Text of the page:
Incase you missed it, here’s a webcast of this week’s crowdsourcing session in NY, part of Social Media Week, hosted by JWT, and facilitated by CEO of crowdsourcing agency Victor & Spoils, John Winsor.
Top takeout: Best definition of crowdsourcing. Ever. “Suggestion Box on Steroids“.
So with 100 million votes (a new record), 2009 American Idol final yesterday received as many votes as the 2000 US presidential election. Kris Allen, you’re as popular as the president. Congratulations. Not sure whether all this voting is a good thing or a bad thing for democracy, nor whether there’s insight into what could be a backlash against the jury’s clear fav. Andrew Lambert – but you’ve got to admire the business model behind American Idol.
Of course we all know it’s nothing to do with making a TV show and everything to do with being a vehicle for spotting and commercializing new talent – crowdsourcing at its best. Here’s a presentation of American Idol as your Business Model.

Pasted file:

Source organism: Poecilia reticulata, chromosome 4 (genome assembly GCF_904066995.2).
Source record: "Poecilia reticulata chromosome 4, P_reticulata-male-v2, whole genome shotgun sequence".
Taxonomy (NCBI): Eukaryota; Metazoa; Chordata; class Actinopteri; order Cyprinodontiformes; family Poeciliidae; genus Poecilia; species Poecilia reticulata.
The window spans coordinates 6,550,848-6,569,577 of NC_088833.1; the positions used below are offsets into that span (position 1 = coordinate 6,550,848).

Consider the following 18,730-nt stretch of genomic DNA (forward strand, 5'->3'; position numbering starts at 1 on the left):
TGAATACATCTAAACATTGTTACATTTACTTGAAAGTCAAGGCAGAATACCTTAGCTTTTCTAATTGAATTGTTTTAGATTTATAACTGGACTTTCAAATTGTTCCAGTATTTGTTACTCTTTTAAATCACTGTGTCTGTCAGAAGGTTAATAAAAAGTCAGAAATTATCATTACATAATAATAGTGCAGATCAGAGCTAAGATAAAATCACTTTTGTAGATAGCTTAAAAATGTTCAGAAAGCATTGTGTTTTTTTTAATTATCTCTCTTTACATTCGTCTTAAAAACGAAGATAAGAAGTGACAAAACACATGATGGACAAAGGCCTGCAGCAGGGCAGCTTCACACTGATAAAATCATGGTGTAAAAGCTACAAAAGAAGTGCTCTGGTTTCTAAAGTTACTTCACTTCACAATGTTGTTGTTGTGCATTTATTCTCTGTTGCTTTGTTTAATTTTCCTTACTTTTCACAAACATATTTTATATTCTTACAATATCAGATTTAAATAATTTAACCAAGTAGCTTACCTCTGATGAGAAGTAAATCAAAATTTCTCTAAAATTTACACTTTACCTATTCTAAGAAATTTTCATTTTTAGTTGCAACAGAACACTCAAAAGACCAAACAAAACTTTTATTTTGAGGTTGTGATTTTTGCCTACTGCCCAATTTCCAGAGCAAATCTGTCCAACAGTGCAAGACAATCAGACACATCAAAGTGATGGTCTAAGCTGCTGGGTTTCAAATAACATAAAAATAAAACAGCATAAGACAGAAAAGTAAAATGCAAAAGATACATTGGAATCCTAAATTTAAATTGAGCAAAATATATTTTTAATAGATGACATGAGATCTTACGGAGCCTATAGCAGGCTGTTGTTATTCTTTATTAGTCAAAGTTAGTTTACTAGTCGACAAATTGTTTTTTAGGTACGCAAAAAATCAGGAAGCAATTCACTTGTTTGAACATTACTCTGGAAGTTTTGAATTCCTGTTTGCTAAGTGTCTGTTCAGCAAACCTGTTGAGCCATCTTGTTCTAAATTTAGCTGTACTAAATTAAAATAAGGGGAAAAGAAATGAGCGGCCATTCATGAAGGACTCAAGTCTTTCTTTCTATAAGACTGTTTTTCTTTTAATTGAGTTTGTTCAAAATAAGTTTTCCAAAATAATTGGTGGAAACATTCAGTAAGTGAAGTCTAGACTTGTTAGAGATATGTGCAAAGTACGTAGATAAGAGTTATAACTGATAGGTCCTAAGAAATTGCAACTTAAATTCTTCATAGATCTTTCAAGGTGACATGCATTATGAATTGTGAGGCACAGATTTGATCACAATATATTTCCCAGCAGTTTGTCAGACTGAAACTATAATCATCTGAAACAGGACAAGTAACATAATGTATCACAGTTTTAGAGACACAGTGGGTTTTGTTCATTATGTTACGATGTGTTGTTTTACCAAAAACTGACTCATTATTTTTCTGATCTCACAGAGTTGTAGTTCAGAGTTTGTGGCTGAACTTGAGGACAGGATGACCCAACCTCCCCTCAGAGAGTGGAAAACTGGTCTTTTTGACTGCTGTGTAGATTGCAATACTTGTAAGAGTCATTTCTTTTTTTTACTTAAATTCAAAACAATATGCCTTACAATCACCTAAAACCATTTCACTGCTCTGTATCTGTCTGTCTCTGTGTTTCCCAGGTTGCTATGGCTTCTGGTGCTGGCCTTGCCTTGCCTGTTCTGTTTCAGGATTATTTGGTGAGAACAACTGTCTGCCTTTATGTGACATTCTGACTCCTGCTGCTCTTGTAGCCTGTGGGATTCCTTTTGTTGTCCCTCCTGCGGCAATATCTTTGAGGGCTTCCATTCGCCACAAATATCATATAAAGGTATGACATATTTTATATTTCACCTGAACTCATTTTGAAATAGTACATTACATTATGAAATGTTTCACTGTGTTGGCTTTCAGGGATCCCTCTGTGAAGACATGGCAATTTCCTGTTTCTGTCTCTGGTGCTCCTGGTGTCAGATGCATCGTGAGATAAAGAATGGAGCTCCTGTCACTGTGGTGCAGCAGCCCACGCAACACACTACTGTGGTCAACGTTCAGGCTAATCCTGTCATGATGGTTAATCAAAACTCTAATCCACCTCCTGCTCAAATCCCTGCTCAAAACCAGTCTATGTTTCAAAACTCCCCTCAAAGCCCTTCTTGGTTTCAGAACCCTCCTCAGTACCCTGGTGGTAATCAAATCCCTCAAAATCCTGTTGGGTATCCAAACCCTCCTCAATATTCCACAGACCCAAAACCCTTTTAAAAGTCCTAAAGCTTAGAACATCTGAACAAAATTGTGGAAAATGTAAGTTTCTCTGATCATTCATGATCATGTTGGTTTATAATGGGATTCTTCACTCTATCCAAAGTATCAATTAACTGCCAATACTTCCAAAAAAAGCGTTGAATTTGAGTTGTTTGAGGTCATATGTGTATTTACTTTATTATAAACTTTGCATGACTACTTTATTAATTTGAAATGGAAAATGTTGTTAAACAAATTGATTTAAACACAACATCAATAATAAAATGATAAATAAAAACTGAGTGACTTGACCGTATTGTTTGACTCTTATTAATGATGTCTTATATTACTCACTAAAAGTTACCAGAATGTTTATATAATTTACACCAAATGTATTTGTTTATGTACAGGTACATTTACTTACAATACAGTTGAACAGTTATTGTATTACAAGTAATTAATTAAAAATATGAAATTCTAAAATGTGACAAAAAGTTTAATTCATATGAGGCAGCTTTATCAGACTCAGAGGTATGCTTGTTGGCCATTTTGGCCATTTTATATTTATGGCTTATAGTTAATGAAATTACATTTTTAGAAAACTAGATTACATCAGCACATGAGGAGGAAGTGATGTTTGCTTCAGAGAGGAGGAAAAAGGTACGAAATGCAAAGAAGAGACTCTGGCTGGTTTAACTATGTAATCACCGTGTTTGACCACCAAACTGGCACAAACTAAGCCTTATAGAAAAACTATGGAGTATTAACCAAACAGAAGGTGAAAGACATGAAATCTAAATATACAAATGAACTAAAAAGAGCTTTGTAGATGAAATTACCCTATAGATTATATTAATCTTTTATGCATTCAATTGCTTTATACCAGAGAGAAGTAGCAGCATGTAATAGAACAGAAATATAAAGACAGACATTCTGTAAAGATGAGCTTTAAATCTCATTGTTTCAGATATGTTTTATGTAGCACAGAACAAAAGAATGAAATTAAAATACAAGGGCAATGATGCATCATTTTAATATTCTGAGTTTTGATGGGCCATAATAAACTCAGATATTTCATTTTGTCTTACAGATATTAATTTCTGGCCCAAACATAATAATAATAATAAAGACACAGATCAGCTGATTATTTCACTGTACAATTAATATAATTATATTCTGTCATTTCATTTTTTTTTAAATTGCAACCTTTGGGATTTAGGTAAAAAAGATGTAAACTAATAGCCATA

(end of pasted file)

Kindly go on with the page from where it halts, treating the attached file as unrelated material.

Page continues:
What can democracy learn from American Idol?
Kris Allen for president anyone?
Featuring Don Tapscott (Wikinomics) and Clay Shirky (Here Comes Everybody) – the documentary on how Participatory Media is shaking up banking, football, motherhood, and democracy is now online. Inspiring stuff…
Interesting debate hosted by Jeff Howe (author of crowdsourcing) at South by Southwest 2009 conference. Debate focuses on design competitions that require entrants to do “Spec Work” – unpaid speculative work to enter. Does competitive crowdsourcing destroy margins and reduce quality (by allowing anyone to enter)? Or is it Darwinian survival of the fittest logic applied to design?
Thought Mike Samson from CrowdSpring was particularly articulate…